Rebels Are Losers

As I said in another blog, I’ve been reading Orthodoxy by G.K. Chesterton. I’m quite taken with his reasoning and his illustrations. I want to share an excerpt from the chapter entitled Ethics of Elfland. He’s discussing the ethical lessons he learned from fairy tales as a young child, which seemed more reasonable to him than any wisdom found in the “modern” books he read in his adult years. He’s responding to the modern notions of rebellion for the sake of rebellion– the casting off of all forms of restraint for the sake of personal “liberty”.

This is the tone of fairy tales, and it is certainly not lawlessness or even liberty… Fairy godmothers seem…strict… Cinderella received a coach out of Wonderland and a coachman out of nowhere, but she received a command–that she should be back by twelve. Also, she had a glass slipper; and it cannot be a coincidence that glass is so common a substance in folklore. …

For this thin glitter of glass everywhere is the expression of the fact happiness is bright but brittle… I felt and feel that life is as bright as a diamond but as brittle as a window-pane…Strike a glass, and it will not endure an instant; simply do not strike it, and it will endure a thousand years. Such, it seemed, was the joy of man… on earth; the happiness depended on not doing something which you could at any moment do and which, very often, it was not obvious why you should not do it. Now, the point here is that to me this did not seem unjust.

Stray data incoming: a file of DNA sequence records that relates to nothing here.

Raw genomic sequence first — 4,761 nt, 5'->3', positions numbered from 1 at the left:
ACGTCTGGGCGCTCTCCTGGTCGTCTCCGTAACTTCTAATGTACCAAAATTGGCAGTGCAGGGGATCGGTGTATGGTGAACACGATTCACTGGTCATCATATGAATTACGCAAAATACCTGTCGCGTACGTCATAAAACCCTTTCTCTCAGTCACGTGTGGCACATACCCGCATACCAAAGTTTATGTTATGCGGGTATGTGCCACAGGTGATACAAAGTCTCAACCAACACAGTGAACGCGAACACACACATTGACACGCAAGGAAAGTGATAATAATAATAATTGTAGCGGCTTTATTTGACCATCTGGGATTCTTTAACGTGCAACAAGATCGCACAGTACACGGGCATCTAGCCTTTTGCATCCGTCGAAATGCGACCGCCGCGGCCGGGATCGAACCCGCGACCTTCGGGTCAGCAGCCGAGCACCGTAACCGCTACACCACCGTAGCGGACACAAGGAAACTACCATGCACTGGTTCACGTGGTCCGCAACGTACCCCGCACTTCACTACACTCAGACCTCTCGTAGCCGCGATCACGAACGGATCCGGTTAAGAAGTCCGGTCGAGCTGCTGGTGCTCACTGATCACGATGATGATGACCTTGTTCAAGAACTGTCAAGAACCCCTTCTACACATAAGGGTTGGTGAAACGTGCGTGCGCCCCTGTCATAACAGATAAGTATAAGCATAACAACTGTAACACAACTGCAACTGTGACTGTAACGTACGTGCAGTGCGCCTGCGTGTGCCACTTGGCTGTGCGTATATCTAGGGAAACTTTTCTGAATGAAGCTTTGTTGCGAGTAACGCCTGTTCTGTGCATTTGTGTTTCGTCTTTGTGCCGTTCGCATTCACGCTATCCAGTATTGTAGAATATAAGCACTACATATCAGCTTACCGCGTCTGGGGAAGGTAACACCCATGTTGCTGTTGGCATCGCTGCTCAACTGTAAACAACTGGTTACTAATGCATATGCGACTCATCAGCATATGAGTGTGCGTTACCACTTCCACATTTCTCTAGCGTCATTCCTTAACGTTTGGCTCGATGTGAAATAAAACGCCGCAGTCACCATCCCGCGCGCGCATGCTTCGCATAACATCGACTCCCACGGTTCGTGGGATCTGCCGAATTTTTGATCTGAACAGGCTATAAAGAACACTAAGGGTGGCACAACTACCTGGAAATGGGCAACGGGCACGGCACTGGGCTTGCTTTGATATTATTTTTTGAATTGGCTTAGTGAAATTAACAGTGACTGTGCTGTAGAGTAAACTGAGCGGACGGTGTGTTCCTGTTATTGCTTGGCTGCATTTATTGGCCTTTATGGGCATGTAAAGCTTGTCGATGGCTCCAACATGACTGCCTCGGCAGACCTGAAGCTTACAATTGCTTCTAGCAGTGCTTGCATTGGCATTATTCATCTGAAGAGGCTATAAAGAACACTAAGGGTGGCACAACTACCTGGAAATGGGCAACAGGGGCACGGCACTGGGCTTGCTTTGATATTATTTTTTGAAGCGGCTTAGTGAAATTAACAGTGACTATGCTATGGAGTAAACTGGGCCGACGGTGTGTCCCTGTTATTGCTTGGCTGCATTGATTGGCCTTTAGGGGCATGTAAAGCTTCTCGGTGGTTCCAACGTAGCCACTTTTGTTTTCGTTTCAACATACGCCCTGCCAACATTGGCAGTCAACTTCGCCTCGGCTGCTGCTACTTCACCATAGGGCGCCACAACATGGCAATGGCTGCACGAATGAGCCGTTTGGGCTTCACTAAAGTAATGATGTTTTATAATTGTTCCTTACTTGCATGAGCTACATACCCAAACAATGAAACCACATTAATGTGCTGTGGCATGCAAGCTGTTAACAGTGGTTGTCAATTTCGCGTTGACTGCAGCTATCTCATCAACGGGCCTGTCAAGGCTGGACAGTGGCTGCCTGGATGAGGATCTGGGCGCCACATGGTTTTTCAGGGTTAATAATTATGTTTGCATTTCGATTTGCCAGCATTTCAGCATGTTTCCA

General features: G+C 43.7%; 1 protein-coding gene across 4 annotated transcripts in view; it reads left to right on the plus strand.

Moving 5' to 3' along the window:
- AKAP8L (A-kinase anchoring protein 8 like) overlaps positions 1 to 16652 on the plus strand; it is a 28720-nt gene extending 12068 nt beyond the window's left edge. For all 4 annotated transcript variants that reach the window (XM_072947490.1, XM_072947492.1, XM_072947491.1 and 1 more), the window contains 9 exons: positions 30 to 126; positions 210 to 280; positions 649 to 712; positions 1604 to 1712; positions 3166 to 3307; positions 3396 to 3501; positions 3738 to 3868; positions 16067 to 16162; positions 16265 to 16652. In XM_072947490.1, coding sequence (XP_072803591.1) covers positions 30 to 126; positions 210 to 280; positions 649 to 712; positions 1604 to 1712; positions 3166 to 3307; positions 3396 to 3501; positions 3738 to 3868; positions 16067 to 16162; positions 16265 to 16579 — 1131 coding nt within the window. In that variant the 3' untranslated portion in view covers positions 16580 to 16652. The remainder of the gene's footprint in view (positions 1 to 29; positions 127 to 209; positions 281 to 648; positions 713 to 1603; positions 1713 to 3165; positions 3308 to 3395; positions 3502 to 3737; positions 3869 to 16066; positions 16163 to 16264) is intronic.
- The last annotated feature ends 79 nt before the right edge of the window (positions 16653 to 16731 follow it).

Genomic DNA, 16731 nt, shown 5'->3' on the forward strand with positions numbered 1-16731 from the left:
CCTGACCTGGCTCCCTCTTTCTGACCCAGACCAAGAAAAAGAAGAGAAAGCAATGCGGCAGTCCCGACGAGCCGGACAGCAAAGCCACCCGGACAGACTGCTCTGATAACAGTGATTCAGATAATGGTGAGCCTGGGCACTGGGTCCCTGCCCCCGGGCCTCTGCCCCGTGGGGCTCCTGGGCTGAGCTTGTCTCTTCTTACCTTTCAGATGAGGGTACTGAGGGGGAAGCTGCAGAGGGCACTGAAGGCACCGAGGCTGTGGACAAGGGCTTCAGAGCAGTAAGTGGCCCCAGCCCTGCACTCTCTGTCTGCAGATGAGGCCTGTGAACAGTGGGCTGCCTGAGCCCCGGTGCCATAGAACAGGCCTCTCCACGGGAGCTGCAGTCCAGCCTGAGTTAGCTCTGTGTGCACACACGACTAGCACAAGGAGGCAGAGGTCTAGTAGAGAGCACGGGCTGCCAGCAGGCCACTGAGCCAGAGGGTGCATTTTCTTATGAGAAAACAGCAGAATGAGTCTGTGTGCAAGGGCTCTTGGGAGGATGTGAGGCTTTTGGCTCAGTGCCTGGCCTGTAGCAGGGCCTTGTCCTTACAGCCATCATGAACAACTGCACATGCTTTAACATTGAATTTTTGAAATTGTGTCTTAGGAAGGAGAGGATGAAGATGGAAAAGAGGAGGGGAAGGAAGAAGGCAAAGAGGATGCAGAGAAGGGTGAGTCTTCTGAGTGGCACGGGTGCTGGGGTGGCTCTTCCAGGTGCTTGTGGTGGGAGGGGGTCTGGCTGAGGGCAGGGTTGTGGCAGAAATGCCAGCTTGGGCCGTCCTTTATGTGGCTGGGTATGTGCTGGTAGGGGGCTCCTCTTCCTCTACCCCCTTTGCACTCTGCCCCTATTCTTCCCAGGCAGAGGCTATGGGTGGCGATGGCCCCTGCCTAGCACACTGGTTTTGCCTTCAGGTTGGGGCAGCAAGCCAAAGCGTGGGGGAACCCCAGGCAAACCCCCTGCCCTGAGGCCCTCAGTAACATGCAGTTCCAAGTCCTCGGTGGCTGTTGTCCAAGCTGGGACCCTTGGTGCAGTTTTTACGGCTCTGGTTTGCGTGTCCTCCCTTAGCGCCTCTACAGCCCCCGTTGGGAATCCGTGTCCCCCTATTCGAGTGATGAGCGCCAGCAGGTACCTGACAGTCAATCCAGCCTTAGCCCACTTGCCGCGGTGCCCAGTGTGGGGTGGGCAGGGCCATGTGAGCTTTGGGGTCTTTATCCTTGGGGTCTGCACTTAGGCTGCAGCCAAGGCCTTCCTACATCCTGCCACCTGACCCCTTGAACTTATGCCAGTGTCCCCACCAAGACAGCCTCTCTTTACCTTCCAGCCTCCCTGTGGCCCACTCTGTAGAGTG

If Cinderella says, “How is it that I must leave the ball at twelve?” her godmother might answer, “How is it that you are going there till twelve?”

For this reason… I did not feel disposed to resist any rule merely because it was mysterious.

Now, Chesterton is loquacious, so this is a very short version of his lessons from the nursery but I feel it is profound in its simplicity. And, the truth shared is powerful! When God told Adam and Eve to refrain from eating the fruit of one tree so that they might live, it may have seemed mysterious to them, but it was for their good. And, every instruction that has come to us from God since that time has also been for our good. When we resist His instructions and break His “glass” commandments, we shatter our own hopes of happiness. Look around. Look within.

Rebels are losers! Choose life!

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About Cherel

I love to read. I also enjoy journaling, writing poetry, sharing faith and encouragement with others, and blogging! Hope you are blessed by my site.
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2 Responses to Rebels Are Losers

  1. David says:

    Good lesson! I’ve only recently started reading some of Chesterton, and his insights are every bit as refreshing and quirkily accurate as C.S. Lewis’. At some point I shall have to readOrthodoxy, but I’ve got a long reading list at the moment. But I like his comments on this topic: rebellion for the sake of rebellion is practically considered a virtue these days, but it always annoys me. When did chaos and bad attitudes become the hip norm? True, sometimes rebellion is justified, as perhaps in the American Revolution, the French Resistance, etc. But those were rebels with causes, and clearly-defined moral ones at that. These days, people forget that legitimate authority is a good and healthy thing.

    • Cherel says:

      Very insightful comment. I understand the long reading list. I’m not even sure how many books I’m actually reading at the moment. One drawback of the Kindle. I jump around and keep adding to my list. Orthodoxy is worth the time and I just finished The Road to Serfdom by Hayek. It was an eyeopener for me and explains where the chaos, bad attitudes and rebellion come from. As you said, people “forget that legitimate authority is… good” Many have lost the understanding of the importance of the Rule of Law. Thank you for commenting.

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